Payment processor Cynergy is getting into the mobile point of sale game, hoping its existing mix of merchant services and mobile technology will capture attention in a crowded market.
"I'm not just saying you can accept payments, but be a true point of sale," says Alvin Mayers, senior vice president of product at Cynergy Data.
"You can keep track of inventory, utilize Quickbooks, etc." Mayers says. "It's not a separate engagement to do mobile payments and these other services."
Cynergy's traditional core businesses include merchant online applications, daily deals, pricing modules for ISOs and merchants, PCI compliant payment processing and collection technology to enable fund raising. The company is positioning its mobile point of sale service, called Vwalaa Mobile Pay, as part of a suite of merchant services that can work in tandem with mobile payments.
Vwalaa was built and tested earlier this summer, using technology from Roam. Roam is an Ingenico unit that sells mobile payment technology through third parties and via partnerships with companies such as iPayment. It also offers EMV-chip card migration services.
Cynergy is using Roam's G4X secure mobile card reader, the Roampay X4 application and the myRoam management portal. Roam's technology will allow Cynergy Data to offer offline processing, configurable inventory management, previous purchase recognition and personalized receipts.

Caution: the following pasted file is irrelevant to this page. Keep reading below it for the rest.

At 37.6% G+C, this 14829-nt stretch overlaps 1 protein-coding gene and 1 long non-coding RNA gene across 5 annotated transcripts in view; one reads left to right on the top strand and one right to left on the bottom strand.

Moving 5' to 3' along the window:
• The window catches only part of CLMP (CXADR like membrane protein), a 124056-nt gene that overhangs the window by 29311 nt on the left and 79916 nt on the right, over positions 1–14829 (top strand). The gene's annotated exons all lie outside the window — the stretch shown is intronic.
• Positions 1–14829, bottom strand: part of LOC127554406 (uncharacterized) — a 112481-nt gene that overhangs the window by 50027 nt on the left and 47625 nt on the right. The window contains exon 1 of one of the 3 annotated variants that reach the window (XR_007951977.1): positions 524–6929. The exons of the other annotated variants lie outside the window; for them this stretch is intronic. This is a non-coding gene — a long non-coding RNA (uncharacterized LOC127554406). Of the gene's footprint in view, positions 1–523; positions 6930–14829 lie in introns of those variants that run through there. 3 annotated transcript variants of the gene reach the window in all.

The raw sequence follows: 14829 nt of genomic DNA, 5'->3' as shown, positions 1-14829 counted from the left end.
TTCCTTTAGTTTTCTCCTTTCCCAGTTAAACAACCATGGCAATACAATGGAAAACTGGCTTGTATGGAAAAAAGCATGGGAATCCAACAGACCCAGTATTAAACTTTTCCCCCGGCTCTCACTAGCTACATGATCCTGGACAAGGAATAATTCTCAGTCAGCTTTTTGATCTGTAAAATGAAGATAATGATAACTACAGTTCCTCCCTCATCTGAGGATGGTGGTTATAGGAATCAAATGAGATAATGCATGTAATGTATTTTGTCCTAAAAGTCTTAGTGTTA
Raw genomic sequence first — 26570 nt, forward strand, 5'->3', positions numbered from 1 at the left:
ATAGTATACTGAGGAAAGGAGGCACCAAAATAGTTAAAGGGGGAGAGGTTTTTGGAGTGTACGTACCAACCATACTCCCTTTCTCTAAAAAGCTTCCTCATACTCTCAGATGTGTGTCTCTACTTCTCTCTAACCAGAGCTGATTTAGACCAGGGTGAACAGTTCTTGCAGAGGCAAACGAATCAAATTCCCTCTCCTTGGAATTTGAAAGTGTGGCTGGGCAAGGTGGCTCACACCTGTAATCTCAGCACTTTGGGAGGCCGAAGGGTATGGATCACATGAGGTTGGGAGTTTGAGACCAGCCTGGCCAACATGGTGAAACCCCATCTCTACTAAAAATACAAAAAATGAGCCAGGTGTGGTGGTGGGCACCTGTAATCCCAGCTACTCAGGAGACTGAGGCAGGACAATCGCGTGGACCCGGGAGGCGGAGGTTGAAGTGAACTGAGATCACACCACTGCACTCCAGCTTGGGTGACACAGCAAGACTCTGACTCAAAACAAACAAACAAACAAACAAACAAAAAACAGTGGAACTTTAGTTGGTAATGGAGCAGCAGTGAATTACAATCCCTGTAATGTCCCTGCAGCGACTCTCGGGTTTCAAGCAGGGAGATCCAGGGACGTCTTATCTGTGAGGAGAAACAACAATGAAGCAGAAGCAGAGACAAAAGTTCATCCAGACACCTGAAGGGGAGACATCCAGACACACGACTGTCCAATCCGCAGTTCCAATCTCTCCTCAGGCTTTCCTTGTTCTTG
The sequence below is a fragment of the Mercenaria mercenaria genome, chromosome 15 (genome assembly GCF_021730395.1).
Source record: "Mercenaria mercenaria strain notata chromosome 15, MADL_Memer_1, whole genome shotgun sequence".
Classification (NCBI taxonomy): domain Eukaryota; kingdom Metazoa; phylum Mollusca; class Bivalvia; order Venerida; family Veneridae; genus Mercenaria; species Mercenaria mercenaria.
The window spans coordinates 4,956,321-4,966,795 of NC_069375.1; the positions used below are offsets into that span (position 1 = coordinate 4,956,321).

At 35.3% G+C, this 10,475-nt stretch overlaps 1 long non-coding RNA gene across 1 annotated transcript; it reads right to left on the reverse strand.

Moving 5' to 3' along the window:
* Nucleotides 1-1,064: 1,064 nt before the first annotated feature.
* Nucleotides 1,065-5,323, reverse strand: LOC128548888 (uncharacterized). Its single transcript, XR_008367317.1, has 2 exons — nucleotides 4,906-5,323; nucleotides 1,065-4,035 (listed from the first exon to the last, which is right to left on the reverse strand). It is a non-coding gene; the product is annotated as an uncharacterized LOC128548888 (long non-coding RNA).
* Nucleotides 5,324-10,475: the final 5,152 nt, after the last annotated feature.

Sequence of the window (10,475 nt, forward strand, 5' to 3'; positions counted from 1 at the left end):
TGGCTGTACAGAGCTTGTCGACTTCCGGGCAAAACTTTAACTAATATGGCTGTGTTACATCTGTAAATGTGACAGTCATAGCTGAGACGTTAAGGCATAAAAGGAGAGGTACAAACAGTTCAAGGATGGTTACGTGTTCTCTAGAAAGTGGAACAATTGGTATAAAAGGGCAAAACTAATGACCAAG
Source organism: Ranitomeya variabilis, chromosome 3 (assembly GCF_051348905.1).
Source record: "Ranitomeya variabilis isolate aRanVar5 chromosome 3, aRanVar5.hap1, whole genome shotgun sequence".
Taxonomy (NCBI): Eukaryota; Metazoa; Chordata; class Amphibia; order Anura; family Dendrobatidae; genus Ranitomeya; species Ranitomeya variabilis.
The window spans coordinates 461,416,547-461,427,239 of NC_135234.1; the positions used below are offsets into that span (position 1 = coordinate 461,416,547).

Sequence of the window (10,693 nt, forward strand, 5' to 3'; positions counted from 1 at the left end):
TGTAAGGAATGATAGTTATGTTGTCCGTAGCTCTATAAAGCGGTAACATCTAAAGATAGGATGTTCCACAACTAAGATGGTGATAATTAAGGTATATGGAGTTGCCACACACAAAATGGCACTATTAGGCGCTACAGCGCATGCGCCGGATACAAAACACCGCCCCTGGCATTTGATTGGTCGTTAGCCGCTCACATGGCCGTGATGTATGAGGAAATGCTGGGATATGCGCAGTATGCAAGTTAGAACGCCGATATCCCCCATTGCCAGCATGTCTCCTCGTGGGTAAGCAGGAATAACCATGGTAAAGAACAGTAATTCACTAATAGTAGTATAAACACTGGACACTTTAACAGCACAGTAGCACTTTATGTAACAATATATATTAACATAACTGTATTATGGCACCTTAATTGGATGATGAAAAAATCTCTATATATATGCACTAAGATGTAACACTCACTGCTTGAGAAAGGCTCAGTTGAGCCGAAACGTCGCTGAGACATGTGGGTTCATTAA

Cynergy offers Vwalaa, and its customizable dongles, on a white label basis. While a number of Cynergy's clients, such as ISOs, can and do offer their own mobile point of sale technology, Cynergy predicts its wider suite and existing relationships will prove attractive.
Vwalaa is entering a market overflowing with mobile card acceptance options, though Cynergy's point of sale/merchant services model is current with broader trends in the mobile point of sale industry.
PayPal, which offers mobile point of sale via PayPal Here, bundles its mobile point of sale with other services such as sales tracking and a virtual cash drawer. PayPal targets larger merchants through partnerships with other mobile point of sale vendors.
Leaf, whose point of sale technology includes inventory management and broader merchant services, sells a dedicated payments tablet called LeafPresenter. Leaf has additionally opened its technology to third party developers to build payment apps.
Payleven, a Berlin-based mobile point of sale company, has also been expanding its services to broaden its appeal to a wider range of merchants.
Mobile point of sale or mobile acceptance has been evolving from being a service aimed primarily at micro-merchants offered by independent companies to being part of the overall proposition offered by traditional retailers and their sales channels to a broader range of merchants, including some of the large retailers, says Zil Bareisis, a senior analyst at Celent's banking group.
"It works particularly well where mobility gives a higher chance to close the sale," Bareisis says. "For example, mobile point of sale devices are not threatening to replace the POS terminals at the supermarket check-out lanes any time soon, but a boutique section of a large department store might be very interested in giving such stools to their sales people."